Further readings for the Canon EF 16-35mm f/2.8L II USM
To provide photographers with a broader perspective about mobiles, lenses and cameras, here are links to articles, reviews, and analyses of photographic equipment produced by DxOMark, renown websites, magazines or blogs.
Canon has launched the 3rd iteration of its popular EF 16-35mm f/2.8L wide-angle zoom lens, predominantly for full frame press, sport and action photographers. Significant improvements to outer field sharpness on the new $2199 EF 16-35mm f/2.8L III also make it a viable option for landscape or astrophotography on the 50Mp EOS 5DS R, as well as wedding or event photography on the EOS 5D Mark IV. Although headline specifications are basically the same as its predecessor, improvements to the new lens’s durability, including water and dust resistance, equip the new lens better for the hammer of pro shooting in fast-paced, all-weather environments. Despite being specifically intended for use on full frame Canon DSLRs, the new EF 16-35mm f/2.8L III also remains compatible with Canon APS-C sensor cameras, such as the 7D Mark II, where it offers a less wide-angle and less useful 26-52mm equivalent focal range.
A wide-angle is a must-have lens for landscape and architectural photographers, with a versatile wide-angle zoom often favored by those shooting press, weddings, events, or street photography. That there are different DSLR sensor sizes (35mm full-frame or cropped APS-C) means that it’s important to buy a lens designed specifically for each format. This is especially true for wide-angle zoom lenses, because although a full-frame format wide-angle will still work on APS-C, the crop means it’s not really wide-angle.
With a full-frame 18-Mpix CMOS sensor and twin Digic 5+ processers that’s capable of continuous bursts of up 12 fps – the fastest of any professional DSLR currently - the Canon EOS-1 Dx is the firm’s flagship press camera. We’ve assessed it with over 100 EF mount lenses, to see how well they perform. Read on to find out which models are the best optically and which, if any, you should avoid.
Canon has announced new wide-angle zoom lensesin both their L-series professional line-up and EF-S consumer range. With both lenses boasting new features, and slightly cheaper prices than current options, it’s an exciting announcement for Canon shooters who like to go wide. We preview the specs’ and look at the DxOMark Lens Scores for Canon wide-angle zooms already on the market.
Although overshadowed by its more glamorous sibling, as a moderately priced, highly portable ultra-wide zoom, the EF 17-40mm f/4L USM is a hugely popular model. Read on to find out how well it performs in our labs.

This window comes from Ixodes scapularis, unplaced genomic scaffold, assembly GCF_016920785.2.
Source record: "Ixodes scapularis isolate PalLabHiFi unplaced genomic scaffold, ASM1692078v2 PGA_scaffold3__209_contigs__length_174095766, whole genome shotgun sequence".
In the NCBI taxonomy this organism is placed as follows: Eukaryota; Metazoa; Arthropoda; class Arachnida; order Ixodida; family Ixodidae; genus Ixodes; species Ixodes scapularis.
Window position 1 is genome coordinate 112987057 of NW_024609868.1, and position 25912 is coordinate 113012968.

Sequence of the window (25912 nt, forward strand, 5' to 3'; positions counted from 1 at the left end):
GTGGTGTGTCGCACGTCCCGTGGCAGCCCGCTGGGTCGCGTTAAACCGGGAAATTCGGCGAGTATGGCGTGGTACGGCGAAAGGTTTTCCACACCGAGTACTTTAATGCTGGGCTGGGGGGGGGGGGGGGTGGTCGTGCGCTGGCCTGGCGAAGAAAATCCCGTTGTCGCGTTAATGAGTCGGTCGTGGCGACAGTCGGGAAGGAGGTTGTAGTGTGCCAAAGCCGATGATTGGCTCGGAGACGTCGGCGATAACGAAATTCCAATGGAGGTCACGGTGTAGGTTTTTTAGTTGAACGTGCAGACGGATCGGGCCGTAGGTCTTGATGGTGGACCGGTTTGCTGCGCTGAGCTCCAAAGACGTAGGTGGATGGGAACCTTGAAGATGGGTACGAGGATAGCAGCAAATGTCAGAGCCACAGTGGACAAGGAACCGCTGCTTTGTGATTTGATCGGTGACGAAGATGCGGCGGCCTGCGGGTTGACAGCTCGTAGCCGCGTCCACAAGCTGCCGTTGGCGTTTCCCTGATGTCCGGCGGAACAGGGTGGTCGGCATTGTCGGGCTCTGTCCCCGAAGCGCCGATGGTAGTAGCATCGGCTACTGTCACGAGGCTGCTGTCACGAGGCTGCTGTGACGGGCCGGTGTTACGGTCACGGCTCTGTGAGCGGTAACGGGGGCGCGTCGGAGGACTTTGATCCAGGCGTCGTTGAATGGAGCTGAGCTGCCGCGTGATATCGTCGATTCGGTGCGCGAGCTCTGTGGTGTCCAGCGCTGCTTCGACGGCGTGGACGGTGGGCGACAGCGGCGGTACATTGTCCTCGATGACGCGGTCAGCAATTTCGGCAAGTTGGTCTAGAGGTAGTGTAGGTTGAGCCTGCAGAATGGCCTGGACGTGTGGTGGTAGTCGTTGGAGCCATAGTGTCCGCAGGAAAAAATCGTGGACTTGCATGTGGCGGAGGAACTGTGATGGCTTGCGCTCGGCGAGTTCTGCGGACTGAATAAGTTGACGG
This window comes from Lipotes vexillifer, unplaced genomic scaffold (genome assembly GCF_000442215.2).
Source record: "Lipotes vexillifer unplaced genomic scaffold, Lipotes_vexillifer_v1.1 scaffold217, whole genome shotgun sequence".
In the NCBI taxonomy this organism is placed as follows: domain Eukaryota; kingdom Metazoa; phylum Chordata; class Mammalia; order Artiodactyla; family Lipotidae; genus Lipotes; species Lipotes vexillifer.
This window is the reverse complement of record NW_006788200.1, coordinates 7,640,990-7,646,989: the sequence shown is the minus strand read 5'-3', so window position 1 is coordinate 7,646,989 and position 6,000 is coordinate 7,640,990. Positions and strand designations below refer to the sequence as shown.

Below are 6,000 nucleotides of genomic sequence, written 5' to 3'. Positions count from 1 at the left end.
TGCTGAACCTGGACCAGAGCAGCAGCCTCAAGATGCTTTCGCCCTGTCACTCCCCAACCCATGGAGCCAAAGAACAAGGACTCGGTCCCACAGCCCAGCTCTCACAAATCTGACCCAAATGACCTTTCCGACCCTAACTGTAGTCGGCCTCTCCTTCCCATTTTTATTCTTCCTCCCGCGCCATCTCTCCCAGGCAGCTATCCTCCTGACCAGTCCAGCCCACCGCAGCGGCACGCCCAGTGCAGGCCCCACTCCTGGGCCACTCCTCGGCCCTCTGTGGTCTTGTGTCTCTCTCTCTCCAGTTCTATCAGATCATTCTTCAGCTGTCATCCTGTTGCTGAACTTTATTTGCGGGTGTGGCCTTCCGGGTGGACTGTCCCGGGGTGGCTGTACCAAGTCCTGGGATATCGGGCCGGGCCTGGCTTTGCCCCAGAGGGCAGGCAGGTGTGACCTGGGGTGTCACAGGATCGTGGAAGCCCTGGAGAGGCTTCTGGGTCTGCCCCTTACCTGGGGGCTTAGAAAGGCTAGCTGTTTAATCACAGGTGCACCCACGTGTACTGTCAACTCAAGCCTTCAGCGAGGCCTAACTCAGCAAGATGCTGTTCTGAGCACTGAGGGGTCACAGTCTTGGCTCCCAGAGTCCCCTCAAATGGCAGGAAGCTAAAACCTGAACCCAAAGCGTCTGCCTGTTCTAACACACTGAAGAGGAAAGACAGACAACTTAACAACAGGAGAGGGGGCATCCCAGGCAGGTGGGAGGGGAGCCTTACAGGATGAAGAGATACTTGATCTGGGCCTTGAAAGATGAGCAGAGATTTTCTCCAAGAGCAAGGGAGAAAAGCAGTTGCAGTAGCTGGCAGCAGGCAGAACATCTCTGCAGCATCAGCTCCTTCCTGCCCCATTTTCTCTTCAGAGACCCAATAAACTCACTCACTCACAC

In the lead up to Photokina 2012, Canon announced the new Canon EOS 6D full-frame entry-point model within days of Nikon publicizing their most-affordable full-frame camera to date, the 24-Mpix D600. While the EOS 6D boasted some attention grabbing features including built-in WiFi and GPS and slightly undercut the Nikon on price, it couldn’t match its rival in one or two key areas, namely the less populated AF system and lower resolution sensor.
After comparing the imaging chain of the full-frame Canon EOS 5D Mk III across a raft of lenses, we’ve now turned our attention to the APS-C format EOS 700D / REBEL T5i / Kiss X7i. The 18.1-Mpix ‘Hybrid CMOS’ sensor in this camera is similar to those of the same size and pixel count used in the firm’s other models, including the semi-pro EOS 7D, so it may still be of interest even if you don’t own a EOS 700D / REBEL T5i / Kiss X7i.
The second in our series of selecting the best-quality lenses for your camera concentrates on one of the most highly-anticipated cameras of our time, the successor to the hugely popular EOS 5D Mark II. But by the time it was announced, in early March, it’s probably fair to say Nikon had taken fair amount of interest away by announcing the 36M-Pix D800 and D800E models the month before. Be that as it may, there’s no denying the 22.3 M-Pix EOS 5D Mark III is a remarkably capable camera, and a formidable rival to the Nikon.
DxOMark continues its exploration of the past with this very good wide-angle lens that Sigma first produced for Canon mounts in 2003, and while we’re at it, we’ll use this opportunity to compare it with one of the most best-known lenses on the market, the Canon EF 16-35mm f/2.8L II USM.